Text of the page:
Via Irish Left Review, Julie L. MacArthur at Monthly Review writes – Mortgaging Irish Independence – From Financial Crisis to Socialist Resistance:
A specter is haunting Ireland—the specter of James Connolly.
Connolly was shot to death by a British firing squad for his role in Ireland’s 1916 rising for home rule. Celebrated as a hero of Irish independence by Irish political parties of both left and right, his socialism is all too conveniently overlooked. The Irish struggle is one that speaks to the challenges of independence, sovereignty, and democratic freedom, both then and now, for people of all countries. What value is formal political independence if it is not backed up by economic control; if the real decisions of public policy are made in boardrooms and backrooms rather than main streets and parliaments?
… Not only are the Irish people bailing out the very property developers who drove up house prices, but the Irish state is now, because of assuming the bank debts, unable properly to finance crucial areas such as retirement pensions or teachers’ salaries. According to Morgan Kelly, “[E]very cent of income tax that [an Irish person pays] for the next two to three years will go to repay Anglo’s losses, every cent for the following two years will go on AIB, and every cent for the next year and a half on the others.”10 According to another estimate, “[E]ach Irish family of four will be liable for €200,000 in public debt by 2015.”
… Put simply, the austerity measures are not going to work. The “green shoots” in Irish GDP for the first quarter of 2010 were entirely due to multinational exports. In Ireland, wages are dropping, prices are dropping (except in health and education), and demand is dropping. This is disastrous for the Irish economy since, as John Maynard Keynes pointed out in the 1930s, business cycles are not self-correcting. Currently, there is no climate for investment, for a real economy based on jobs, taxes, and spending to take root.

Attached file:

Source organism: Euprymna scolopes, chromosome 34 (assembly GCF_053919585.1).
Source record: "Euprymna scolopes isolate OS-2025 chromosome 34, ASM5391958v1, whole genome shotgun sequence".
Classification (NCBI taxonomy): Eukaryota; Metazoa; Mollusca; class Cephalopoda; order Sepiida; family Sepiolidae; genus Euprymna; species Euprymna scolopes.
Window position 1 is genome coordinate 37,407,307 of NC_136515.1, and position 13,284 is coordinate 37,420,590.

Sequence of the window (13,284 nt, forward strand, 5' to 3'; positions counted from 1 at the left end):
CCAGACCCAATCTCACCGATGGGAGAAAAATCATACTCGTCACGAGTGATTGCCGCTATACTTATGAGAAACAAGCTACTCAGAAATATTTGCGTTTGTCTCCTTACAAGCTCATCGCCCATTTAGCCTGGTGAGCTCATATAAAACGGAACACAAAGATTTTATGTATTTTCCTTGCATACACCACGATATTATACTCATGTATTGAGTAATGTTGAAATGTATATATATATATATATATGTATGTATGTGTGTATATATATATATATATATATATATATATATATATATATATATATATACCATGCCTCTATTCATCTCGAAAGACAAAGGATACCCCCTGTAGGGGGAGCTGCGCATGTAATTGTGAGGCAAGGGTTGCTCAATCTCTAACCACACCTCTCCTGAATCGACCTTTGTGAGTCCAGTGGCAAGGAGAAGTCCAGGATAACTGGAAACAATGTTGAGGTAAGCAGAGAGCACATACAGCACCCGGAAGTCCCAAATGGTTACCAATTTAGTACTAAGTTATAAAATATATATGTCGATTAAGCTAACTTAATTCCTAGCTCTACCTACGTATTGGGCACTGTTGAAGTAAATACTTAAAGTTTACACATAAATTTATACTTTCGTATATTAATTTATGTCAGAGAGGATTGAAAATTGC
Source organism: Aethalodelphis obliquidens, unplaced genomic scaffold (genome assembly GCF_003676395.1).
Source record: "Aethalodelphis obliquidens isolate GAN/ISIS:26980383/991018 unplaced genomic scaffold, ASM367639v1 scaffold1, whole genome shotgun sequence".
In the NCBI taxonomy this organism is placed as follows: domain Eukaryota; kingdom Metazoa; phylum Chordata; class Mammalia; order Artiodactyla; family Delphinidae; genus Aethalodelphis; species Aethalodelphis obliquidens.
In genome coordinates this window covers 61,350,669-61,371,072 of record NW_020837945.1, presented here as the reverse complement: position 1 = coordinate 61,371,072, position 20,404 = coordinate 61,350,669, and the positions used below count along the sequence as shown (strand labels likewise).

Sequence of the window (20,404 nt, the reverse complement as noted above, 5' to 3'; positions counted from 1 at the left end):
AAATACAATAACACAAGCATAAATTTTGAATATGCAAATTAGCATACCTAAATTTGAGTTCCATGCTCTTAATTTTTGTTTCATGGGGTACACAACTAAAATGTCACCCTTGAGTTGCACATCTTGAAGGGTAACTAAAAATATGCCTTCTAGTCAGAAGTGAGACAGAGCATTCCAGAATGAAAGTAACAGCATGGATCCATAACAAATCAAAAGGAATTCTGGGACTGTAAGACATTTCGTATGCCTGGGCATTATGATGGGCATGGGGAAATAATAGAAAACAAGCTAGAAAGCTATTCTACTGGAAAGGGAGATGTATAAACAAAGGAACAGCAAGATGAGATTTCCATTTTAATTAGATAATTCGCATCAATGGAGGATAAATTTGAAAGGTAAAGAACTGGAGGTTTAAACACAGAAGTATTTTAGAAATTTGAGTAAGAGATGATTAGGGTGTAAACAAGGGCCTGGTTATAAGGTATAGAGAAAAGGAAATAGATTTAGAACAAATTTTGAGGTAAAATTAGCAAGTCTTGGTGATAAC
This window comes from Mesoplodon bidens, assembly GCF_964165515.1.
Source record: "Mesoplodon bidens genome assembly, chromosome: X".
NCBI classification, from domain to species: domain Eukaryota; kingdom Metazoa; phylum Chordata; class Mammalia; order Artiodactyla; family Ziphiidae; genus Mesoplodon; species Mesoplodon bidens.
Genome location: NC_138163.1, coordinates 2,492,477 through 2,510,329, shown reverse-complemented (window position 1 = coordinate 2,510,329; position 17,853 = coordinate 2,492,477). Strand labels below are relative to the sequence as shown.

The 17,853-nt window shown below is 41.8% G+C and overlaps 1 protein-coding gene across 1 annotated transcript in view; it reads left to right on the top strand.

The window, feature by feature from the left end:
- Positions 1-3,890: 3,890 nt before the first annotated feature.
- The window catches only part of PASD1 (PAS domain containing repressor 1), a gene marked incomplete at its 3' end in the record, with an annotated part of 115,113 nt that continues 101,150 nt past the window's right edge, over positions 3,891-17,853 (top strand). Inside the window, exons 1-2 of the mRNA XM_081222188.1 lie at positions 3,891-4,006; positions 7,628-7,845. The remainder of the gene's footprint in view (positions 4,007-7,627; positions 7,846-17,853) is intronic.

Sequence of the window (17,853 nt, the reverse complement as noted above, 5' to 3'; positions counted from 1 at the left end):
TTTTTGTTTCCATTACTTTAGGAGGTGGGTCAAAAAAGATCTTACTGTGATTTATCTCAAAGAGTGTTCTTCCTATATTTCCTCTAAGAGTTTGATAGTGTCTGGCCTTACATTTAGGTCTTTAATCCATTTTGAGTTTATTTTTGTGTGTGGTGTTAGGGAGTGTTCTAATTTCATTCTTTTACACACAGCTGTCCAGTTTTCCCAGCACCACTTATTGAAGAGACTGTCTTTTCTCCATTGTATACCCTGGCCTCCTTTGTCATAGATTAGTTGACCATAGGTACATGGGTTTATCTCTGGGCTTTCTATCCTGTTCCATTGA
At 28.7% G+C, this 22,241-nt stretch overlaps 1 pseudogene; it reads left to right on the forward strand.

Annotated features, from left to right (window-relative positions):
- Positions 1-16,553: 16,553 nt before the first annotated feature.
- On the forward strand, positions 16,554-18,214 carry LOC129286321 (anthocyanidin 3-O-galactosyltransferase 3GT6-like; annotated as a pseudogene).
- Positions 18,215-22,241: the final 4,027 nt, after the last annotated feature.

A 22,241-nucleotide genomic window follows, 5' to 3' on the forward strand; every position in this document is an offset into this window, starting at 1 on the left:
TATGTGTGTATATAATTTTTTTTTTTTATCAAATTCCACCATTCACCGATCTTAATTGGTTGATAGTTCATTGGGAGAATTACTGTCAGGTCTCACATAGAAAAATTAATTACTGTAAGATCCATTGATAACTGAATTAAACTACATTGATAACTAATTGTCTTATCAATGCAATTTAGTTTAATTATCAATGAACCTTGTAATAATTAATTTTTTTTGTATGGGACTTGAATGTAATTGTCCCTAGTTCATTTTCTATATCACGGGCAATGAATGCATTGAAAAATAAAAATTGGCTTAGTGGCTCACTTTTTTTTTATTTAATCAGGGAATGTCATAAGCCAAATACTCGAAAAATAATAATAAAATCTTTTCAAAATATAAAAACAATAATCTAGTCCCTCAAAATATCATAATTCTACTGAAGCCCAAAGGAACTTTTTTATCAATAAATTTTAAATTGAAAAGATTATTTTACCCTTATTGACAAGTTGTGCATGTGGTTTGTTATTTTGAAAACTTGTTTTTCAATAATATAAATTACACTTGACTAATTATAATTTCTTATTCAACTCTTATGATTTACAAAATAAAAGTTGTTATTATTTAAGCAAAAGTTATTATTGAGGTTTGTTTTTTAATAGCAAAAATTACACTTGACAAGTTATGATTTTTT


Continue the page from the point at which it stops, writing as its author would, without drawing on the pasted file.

In the high-stakes game of musical chairs that is global financial speculation, the average Irish person (representing all four-plus million of them) is caught chair-less. Soon, that may change to homeless…
There are always alternatives. The government could have required creditors to bear a share of the costs by allowing defaults and some bank failures. They could also have required the companies that have benefitted for years from the corporate tax policy to pay an equal share. Google, for example, reportedly saved $3.1 billion in taxes over the last three years by setting up in Ireland.20 More recently, calls to withdraw from the European Monetary Union have emerged in order to follow Iceland’s lead of currency devaluation (an option denied Ireland). Policymakers in Dublin and their financial allies have elected to take from the public’s purses instead.
The coming waves of mortgage and debt crises may serve to politicize the citizenry of this tiny country to fight for more radical alternatives.
This is just an extract – the whole article is well worth reading.